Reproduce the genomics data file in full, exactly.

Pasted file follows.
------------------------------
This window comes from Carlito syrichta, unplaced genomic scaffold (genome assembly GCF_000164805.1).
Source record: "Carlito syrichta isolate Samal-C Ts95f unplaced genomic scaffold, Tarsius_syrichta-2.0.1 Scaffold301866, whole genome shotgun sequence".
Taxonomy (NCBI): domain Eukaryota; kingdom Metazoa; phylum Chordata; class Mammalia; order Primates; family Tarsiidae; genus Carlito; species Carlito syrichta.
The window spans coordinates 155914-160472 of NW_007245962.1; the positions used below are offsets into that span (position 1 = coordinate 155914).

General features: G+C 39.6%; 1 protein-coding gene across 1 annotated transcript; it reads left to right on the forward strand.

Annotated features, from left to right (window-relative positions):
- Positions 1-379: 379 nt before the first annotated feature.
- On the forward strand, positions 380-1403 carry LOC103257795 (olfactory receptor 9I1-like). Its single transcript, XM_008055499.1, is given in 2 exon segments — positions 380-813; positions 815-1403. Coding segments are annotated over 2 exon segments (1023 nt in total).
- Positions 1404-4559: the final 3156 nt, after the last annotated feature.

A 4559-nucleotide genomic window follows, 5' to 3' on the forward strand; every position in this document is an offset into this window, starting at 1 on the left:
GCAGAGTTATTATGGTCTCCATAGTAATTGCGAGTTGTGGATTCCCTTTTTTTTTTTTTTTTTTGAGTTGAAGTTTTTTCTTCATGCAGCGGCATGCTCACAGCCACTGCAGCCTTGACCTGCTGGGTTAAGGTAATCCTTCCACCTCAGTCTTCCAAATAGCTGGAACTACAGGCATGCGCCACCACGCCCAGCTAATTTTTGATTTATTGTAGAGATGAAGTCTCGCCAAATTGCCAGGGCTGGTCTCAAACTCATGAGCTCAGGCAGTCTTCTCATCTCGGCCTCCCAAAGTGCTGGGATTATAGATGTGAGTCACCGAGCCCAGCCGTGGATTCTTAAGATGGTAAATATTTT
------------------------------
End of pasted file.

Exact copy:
This window comes from Carlito syrichta, unplaced genomic scaffold (genome assembly GCF_000164805.1).
Source record: "Carlito syrichta isolate Samal-C Ts95f unplaced genomic scaffold, Tarsius_syrichta-2.0.1 Scaffold301866, whole genome shotgun sequence".
Taxonomy (NCBI): domain Eukaryota; kingdom Metazoa; phylum Chordata; class Mammalia; order Primates; family Tarsiidae; genus Carlito; species Carlito syrichta.
The window spans coordinates 155914-160472 of NW_007245962.1; the positions used below are offsets into that span (position 1 = coordinate 155914).

General features: G+C 39.6%; 1 protein-coding gene across 1 annotated transcript; it reads left to right on the forward strand.

Annotated features, from left to right (window-relative positions):
- Positions 1-379: 379 nt before the first annotated feature.
- On the forward strand, positions 380-1403 carry LOC103257795 (olfactory receptor 9I1-like). Its single transcript, XM_008055499.1, is given in 2 exon segments — positions 380-813; positions 815-1403. Coding segments are annotated over 2 exon segments (1023 nt in total).
- Positions 1404-4559: the final 3156 nt, after the last annotated feature.

A 4559-nucleotide genomic window follows, 5' to 3' on the forward strand; every position in this document is an offset into this window, starting at 1 on the left:
GCAGAGTTATTATGGTCTCCATAGTAATTGCGAGTTGTGGATTCCCTTTTTTTTTTTTTTTTTTGAGTTGAAGTTTTTTCTTCATGCAGCGGCATGCTCACAGCCACTGCAGCCTTGACCTGCTGGGTTAAGGTAATCCTTCCACCTCAGTCTTCCAAATAGCTGGAACTACAGGCATGCGCCACCACGCCCAGCTAATTTTTGATTTATTGTAGAGATGAAGTCTCGCCAAATTGCCAGGGCTGGTCTCAAACTCATGAGCTCAGGCAGTCTTCTCATCTCGGCCTCCCAAAGTGCTGGGATTATAGATGTGAGTCACCGAGCCCAGCCGTGGATTCTTAAGATGGTAAATATTTT